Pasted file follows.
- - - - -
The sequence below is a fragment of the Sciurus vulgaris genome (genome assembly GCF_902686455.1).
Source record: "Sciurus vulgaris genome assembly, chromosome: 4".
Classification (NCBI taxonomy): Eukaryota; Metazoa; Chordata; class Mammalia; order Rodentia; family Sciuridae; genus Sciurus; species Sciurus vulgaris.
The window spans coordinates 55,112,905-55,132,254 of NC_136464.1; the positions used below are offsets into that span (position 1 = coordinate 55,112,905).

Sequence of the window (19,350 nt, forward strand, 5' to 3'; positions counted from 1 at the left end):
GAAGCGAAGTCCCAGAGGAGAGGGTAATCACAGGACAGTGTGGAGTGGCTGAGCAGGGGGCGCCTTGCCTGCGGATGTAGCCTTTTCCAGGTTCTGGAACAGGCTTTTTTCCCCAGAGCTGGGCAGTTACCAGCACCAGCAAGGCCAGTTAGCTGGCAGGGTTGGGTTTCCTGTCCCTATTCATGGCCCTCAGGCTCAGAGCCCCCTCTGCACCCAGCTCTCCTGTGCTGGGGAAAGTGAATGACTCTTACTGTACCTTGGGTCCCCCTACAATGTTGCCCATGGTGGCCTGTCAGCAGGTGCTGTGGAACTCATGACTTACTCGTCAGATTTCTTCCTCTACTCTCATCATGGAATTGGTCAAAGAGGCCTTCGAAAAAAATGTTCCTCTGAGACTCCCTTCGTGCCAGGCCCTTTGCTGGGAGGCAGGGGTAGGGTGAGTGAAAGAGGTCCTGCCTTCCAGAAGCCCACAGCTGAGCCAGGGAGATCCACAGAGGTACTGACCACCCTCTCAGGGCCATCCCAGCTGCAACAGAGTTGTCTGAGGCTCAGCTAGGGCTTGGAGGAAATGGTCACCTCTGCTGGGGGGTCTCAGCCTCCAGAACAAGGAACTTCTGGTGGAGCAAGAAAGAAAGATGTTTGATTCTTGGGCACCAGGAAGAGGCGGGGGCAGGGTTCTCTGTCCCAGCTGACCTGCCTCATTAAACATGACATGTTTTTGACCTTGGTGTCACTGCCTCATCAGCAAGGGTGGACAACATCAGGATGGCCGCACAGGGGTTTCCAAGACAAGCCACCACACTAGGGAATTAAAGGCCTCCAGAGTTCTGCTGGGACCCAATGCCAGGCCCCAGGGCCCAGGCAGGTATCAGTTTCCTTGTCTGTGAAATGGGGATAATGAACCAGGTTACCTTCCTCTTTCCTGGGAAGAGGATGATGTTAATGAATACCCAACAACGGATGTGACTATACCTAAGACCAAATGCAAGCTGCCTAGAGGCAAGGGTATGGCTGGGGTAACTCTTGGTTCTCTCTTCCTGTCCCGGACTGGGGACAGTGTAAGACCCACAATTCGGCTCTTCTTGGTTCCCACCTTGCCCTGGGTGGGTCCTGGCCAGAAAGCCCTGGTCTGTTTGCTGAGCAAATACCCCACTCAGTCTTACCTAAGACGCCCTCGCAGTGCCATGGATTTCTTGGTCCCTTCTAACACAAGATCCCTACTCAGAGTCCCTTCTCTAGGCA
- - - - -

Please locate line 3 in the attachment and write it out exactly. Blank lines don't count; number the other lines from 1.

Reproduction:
Classification (NCBI taxonomy): Eukaryota; Metazoa; Chordata; class Mammalia; order Rodentia; family Sciuridae; genus Sciurus; species Sciurus vulgaris.